Volume 80, Issue 14
Follow us on Twitter @ BCclarion December 10, 2014
SERVING BREVARD COLLEGE SINCE 1935
Editor’s Note By Kara Fohner Editor in Chief
Volunteers pose with 4th graders at the Porter Center.
photo by Michael Heiskell
Brevard College hosts campus tour for local 4th graders By Michael Heiskell Staff Writer
On Dec. 5, a few other college students and I volunteered to help show groups of 4th graders from Pisgah Forest around Brevard College. The kids were swarming with questions and seemed eager to learn about what college was really like. While one group was away seeing the campus, another group stayed behind to hear about what we thought of college. We always started out by asking what they all wanted to be when they grew up. Answers like “Nurse”, “Engineer” and “Scientist” were not uncommon and even more wanted to play in the NFL or NBA. It’s always interesting seeing what kids want to be when they grow up and these kids seemed to have a pretty good idea. They asked us a wide array of questions, but no matter what group it was someone always asked what we ate at college. They seemed amazed that we had the possibility of ice cream for breakfast if we felt like it and I think more than a few of them didn’t even believe us. Hearing about ice cream really got the groups excited and changing the subject off of ice cream proved difficult. Although they all were also interested in what classes were like and often amazed at how different things are in college than they are in the 4th. We wanted to let them know that if they worked hard, college is always an option. Perhaps some of them had never heard this before, but we were more than willing to let them know. It’s always exciting to see so many young kids excited about their education. With someone to believe in them and faith in themselves these kids could go anywhere. All it takes is a little hard work and a dream.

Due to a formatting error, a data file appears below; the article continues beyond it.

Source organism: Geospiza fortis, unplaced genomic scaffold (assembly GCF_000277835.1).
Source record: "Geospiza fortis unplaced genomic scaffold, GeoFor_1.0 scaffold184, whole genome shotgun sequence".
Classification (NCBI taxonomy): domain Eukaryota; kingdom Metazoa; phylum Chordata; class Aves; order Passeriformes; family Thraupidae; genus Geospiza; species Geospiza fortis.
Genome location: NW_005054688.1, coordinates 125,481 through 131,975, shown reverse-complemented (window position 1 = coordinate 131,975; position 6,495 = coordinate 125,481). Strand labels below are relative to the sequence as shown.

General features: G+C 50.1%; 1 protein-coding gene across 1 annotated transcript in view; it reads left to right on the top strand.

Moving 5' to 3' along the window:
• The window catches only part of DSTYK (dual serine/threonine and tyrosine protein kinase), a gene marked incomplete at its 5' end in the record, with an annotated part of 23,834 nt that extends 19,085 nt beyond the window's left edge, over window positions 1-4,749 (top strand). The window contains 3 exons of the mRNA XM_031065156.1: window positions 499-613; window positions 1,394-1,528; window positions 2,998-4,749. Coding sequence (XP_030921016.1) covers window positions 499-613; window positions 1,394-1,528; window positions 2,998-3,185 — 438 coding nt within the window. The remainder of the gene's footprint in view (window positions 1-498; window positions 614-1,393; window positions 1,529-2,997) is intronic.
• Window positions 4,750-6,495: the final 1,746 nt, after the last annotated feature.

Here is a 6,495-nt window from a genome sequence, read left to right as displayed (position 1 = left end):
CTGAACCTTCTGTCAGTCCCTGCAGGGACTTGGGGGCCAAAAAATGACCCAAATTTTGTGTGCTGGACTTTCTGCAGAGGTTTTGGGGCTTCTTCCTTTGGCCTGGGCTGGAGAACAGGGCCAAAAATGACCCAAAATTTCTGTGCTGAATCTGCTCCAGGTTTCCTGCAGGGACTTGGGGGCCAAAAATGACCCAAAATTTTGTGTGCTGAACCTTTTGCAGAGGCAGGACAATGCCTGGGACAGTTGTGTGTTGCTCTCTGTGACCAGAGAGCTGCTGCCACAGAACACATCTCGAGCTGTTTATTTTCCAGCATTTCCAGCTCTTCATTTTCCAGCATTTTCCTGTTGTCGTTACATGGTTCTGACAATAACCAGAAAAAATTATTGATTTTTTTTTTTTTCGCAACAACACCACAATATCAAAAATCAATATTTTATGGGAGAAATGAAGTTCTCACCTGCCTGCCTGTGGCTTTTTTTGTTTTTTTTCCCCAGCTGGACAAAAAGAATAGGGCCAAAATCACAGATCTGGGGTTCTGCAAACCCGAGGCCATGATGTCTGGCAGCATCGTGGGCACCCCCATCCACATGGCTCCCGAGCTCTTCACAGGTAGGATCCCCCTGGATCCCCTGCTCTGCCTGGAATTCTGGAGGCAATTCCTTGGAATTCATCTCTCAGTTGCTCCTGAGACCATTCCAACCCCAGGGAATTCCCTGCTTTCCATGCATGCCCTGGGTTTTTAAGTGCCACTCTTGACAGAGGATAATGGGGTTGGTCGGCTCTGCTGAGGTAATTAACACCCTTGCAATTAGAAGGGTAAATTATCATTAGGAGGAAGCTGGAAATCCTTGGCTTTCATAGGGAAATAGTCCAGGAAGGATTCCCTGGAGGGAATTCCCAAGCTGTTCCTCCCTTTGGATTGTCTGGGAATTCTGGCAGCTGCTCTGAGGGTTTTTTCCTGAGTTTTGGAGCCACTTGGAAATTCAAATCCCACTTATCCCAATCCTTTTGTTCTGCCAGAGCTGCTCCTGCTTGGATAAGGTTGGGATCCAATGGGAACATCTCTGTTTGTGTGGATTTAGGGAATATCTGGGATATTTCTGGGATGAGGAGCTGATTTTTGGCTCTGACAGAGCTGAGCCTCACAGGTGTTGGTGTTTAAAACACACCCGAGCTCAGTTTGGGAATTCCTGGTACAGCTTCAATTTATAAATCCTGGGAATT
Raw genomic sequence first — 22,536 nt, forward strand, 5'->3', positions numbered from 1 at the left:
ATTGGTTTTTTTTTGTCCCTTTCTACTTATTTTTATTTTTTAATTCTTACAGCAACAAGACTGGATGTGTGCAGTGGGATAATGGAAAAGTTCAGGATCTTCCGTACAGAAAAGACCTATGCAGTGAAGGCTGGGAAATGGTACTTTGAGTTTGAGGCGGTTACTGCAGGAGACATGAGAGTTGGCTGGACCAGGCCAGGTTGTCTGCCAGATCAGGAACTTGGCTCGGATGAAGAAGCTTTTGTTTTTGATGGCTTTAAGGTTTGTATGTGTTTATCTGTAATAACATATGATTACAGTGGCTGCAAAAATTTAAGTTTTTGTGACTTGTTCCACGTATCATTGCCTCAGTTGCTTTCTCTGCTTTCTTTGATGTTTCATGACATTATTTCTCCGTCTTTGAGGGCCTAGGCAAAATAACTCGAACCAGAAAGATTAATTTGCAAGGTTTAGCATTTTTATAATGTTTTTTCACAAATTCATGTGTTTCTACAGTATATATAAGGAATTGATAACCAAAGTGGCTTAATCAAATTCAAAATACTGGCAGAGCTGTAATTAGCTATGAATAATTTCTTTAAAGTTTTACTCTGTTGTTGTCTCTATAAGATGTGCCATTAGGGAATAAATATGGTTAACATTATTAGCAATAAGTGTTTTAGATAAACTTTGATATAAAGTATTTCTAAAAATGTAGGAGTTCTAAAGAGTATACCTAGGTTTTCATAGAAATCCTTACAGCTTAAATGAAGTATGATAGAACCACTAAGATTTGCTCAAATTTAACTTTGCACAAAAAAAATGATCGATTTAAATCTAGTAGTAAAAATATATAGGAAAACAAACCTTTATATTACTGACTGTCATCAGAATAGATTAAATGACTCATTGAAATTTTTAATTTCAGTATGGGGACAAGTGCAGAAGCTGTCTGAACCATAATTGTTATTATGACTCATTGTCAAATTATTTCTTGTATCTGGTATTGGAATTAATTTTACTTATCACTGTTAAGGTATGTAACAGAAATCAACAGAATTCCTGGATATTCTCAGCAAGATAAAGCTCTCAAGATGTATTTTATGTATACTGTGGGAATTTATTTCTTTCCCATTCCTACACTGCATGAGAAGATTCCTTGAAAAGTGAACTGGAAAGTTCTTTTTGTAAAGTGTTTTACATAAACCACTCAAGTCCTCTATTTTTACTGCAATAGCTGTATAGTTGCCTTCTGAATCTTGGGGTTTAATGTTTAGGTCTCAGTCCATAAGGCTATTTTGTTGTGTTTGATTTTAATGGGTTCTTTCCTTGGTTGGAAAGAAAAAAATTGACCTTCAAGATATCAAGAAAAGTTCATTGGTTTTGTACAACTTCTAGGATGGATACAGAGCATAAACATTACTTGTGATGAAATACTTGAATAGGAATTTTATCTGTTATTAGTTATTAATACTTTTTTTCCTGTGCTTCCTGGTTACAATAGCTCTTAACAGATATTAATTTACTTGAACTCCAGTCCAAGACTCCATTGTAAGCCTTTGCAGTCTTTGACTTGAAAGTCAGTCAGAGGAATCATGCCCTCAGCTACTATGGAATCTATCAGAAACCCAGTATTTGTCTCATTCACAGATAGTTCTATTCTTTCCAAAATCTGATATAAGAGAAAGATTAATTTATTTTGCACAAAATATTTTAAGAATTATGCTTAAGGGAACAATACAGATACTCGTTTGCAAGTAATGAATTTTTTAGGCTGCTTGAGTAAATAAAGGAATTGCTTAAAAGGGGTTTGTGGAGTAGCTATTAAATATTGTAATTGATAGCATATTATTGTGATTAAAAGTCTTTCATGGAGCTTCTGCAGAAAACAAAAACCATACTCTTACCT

I did not transfer to Brevard College in the Fall semester of 2012 with intentions to join the Clarion. As a creative writer, my emphasis was poetry, and as an editor, I preferred literary magazines. I also harbored a vague notion that I might enjoy teaching. Organizing information and synthesizing it into a structured article seemed like a clinical and laborious process. Clearly, I was wrong. When former Editor in Chief Patrick Veilleux lured me in as a staff writer, he didn’t realize that my previous journalistic experience was limited to my position as Layout Editor at the Montreat College Whetstone. When he sent me out to write an article about plumbing damage in Dunham, I called him and said something like, “You know I’ve never interviewed anyone before, right? How do I do this?” I remember with painful clarity that my first few articles were terrible. I struggled with the concrete reality of deadlines, and as a perfectionist, I procrastinated because I was afraid of producing comically awful writing. The first feature I wrote was about Director of Residence Life, Michael Cohen, and I remember hating the article so much that I couldn’t look him in the eye for weeks. It just wasn’t good enough. I wasn’t good enough. In Spring of 2013, I was invited with a few other English majors to speak at a meeting of the Board of Visitors. There, I met Paul Morgan, a former professor of journalism. In the following weeks, he introduced me to staff at the Brevard College Office of Communications, and they took me on as a summer intern. Morgan knew that I had little experience in journalism and none in Public Relations, so he offered to teach me how to write. He then took time over the course of three months to show me how to tell a structured, concise, and engaging story. He offered a detailed critique of every article that I wrote. It was one of the kindest things that anyone has done for me. Because I have been workshopping my poetry since I wa